Since it is impossible to explain anything in a way that cannot be disputed by another, I can hear the responses. “But, but, but, what if others ask me questions about the faith that I am unable to answer? Don’t I need to know these points of faith to be able to explain them, to defend it?” I then ask, who expects this of you? Does God have this unrealistic expectation that you should know how to defend and explain complex theological issues which are still being debated by qualified people today?

You ask me, “Well, how do you handle it?” My response: When Our Lord sends me someone seeking to return to the faith, I listen to them prayerfully and then offer what I have. I am very blessed in that people instinctively know not to expect great intelligence nor any sophistication at all from me. (Perhaps it is the bovine look of complacency on my plain face) But I try to help them spiritually with the rosary, scapular and helpful books and so on. If they are drawn by Our Lady, they will take it from there.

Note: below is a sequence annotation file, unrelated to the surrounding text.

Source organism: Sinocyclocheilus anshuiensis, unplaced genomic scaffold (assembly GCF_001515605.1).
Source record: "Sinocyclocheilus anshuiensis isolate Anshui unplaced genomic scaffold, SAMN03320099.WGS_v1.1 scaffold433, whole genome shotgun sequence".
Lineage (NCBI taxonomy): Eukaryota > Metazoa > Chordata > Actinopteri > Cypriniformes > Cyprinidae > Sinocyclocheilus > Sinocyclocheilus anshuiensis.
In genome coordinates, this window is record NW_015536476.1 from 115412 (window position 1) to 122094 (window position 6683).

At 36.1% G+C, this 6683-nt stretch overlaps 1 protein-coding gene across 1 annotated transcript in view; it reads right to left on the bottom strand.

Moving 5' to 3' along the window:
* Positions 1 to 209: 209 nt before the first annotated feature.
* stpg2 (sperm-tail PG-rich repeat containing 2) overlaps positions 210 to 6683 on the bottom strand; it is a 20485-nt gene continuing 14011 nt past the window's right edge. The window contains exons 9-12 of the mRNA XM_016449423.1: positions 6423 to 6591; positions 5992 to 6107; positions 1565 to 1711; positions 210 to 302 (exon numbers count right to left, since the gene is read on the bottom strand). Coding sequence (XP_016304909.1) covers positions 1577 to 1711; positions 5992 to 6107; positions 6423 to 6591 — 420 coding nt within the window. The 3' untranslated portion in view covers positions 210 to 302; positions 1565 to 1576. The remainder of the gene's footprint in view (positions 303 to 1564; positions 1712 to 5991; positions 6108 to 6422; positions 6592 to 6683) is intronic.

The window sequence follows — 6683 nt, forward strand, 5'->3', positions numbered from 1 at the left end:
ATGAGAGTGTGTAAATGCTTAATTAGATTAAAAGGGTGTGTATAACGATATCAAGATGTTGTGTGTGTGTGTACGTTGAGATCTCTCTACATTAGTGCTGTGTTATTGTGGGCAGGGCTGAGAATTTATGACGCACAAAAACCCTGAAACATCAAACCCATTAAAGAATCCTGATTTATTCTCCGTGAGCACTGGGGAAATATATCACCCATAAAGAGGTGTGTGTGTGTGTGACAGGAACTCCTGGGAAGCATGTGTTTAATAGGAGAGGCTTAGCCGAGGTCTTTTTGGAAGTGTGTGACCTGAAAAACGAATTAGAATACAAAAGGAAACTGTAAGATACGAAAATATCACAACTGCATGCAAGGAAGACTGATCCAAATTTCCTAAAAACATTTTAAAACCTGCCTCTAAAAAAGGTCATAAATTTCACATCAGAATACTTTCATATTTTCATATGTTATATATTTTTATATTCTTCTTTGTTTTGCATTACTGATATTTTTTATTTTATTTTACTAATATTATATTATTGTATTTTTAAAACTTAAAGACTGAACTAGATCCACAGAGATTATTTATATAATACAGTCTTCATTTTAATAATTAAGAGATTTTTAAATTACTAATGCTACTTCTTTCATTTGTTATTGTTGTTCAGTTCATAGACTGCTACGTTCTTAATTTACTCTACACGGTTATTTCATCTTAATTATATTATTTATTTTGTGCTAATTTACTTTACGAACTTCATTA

Sometimes, the person is not satisfied with anything I can offer, and at that point, I do not try to give them what is beyond my ability. I offer to put them in touch with a good, holy priest. Notice I said holy. That is so much more important than the so-called knowledge. And I can still pray and offer up for them.

Sometimes, however, the inquirer then turns from asking my advice to,  “But, if you took your own advice, you would not have a blog.”  My response is simply that we must all do the best we can with the task we are given, and that is all we can do. I do what is put before me as prayerfully as possible. Perhaps I fail at some or even all, but succeeding or failing is not my concern.

“There is only the fight to recover what has been lost.
And found and lost again and again: and now under conditions
That seem unpropitious. But perhaps neither gain nor loss.
For us, there is only the trying. The rest is not our business.”
T.S.E., East Coker.

Dear readers, I have included this example of a common question/answer session in hopes it will

1) answer a frequently asked type of question and

2)  encourage you to ask questions if needed. As you can see, I only ever have one answer, and it is simply, Go to Jesus by way of Mary. I know nothing, but that’s a good thing, because she knows the way!